Is John McDonnell's new economic policy just continuity Ed Balls?

At first glance, John McDonnell's line on austerity looks a lot like Ed Balls's. But important differences lie beneath the surface.

NS

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Continuity Balls? That's the first impression given by Labour's new shadow chancellor, John McDonnell, who has kicked off Labour party conference with an interview in the Guardian in which he commits the party to voting for George Osborne's fiscal charter.

McDonnell has committed Labour to balancing the books, but with a commitment to do it in a "fairer way". And, as with the era of Ed Miliband, borrowing to invest - on big transport, energy and infrastructure projects - remains on the table. 

So what's the difference between the Miliband era - or, indeed, the approach favoured by Andy Burnham, Yvette Cooper and Liz Kendall during the leadership campaign? The answer seems to be that while Miliband, Burnham, Cooper and Kendall all envisaged a degree of spending cuts to departmental spending, accompanied with transport and infrastructure projects designed to create high-paying jobs and close the deficit that way, Labour will now seek to close the deficit through tax rises.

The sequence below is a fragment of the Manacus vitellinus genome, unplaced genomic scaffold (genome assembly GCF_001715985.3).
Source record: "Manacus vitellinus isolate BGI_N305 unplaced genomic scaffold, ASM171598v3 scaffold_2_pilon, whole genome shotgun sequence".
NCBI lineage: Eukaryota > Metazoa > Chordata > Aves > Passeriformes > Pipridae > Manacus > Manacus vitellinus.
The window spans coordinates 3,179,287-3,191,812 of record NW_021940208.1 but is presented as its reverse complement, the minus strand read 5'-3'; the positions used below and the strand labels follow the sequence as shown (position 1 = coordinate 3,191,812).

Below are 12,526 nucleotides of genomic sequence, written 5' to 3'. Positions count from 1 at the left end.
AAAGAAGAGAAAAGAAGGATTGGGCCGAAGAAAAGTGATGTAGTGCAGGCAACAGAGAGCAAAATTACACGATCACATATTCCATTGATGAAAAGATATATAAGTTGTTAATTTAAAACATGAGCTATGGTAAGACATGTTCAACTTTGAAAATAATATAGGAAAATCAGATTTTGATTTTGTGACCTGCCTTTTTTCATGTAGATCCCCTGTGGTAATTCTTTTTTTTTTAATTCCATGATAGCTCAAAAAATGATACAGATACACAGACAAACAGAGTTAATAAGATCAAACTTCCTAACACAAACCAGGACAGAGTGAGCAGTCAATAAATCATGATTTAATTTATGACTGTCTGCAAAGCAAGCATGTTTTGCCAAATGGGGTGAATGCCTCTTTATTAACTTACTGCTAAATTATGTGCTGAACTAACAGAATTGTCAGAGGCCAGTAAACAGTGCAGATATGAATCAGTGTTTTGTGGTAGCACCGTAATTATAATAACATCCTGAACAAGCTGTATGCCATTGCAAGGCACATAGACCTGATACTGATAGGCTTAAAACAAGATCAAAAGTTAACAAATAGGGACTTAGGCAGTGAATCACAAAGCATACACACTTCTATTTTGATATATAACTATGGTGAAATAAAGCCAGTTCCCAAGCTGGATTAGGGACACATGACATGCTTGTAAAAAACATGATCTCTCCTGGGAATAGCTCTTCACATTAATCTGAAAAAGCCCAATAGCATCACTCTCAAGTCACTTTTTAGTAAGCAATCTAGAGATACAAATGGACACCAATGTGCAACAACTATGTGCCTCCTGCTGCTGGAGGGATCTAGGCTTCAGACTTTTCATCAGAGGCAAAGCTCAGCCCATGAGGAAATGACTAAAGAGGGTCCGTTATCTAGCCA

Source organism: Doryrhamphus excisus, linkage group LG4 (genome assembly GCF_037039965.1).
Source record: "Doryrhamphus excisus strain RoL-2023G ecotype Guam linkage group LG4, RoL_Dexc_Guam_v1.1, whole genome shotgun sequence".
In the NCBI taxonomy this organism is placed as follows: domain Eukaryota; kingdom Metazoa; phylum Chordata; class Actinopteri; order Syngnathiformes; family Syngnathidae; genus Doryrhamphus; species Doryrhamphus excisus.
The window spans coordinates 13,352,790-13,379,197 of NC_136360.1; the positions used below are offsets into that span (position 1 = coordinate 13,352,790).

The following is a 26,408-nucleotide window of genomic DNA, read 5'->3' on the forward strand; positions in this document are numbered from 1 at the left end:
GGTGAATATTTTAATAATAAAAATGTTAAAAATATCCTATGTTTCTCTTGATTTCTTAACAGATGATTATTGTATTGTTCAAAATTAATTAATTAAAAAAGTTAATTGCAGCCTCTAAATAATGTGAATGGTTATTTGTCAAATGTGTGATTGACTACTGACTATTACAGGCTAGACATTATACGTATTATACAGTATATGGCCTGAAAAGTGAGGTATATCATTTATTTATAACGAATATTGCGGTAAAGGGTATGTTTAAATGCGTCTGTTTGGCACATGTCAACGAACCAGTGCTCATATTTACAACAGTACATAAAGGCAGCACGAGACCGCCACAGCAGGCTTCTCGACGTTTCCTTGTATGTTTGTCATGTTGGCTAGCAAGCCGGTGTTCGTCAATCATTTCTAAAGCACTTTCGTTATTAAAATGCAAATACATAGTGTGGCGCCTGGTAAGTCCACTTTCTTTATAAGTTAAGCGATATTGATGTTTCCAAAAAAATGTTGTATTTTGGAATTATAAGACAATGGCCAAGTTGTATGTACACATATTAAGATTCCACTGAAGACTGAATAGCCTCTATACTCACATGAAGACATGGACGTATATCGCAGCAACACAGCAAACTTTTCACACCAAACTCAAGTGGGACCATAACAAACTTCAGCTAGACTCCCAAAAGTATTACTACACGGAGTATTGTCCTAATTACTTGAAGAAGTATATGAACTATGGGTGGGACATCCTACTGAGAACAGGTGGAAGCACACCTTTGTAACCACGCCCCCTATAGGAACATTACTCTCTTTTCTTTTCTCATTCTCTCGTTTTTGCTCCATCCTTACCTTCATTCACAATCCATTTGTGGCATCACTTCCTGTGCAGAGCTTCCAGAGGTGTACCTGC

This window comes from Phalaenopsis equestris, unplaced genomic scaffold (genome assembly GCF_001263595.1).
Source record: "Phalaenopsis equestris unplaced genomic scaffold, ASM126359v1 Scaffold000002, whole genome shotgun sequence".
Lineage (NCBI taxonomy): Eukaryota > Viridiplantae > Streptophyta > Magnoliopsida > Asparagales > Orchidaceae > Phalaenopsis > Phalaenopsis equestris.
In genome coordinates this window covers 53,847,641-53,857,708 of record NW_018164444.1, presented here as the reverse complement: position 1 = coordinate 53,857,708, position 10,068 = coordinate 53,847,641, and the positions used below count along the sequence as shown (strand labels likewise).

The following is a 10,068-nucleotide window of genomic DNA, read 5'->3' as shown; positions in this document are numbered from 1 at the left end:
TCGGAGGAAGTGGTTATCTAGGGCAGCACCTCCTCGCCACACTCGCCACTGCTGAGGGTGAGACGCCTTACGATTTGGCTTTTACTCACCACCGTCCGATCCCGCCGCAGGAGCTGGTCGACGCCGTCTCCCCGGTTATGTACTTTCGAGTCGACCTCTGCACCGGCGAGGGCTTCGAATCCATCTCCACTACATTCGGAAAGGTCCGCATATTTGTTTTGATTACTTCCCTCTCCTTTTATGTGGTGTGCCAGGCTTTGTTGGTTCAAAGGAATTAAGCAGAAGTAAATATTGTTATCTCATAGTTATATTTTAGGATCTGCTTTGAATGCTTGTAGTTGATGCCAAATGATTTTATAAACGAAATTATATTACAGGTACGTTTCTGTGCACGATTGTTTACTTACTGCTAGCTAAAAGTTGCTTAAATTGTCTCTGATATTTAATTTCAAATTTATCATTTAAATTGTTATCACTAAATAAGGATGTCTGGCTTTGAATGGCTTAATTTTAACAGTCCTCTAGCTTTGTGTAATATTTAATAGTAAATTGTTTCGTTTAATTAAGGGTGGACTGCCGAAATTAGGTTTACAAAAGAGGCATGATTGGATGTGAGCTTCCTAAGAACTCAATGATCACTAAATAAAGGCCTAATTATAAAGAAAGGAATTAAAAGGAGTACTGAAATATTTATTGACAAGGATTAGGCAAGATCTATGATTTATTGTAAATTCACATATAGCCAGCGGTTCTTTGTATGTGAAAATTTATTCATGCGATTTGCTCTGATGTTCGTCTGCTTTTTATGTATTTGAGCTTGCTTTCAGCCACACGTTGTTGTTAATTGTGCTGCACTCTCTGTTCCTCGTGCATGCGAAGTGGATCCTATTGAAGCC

Jeremy Corbyn himself floated the idea of tax increases during the leadership campaign. Writing in the Telegraph, he pointed out that the basic rate of tax, at 20p in the pound, is considerably lower than it was in the 1980s, when it was 25p to the pound, while the top rate was at 60p, as opposed to the 45p rate. That's a far cry from the days of Miliband-Balls, when Labour went into the election ruling out rises to both the basic and higher rate of tax.

Stephen Bush is political editor of the New Statesman. His daily briefing, Morning Call, provides a quick and essential guide to domestic and global politics.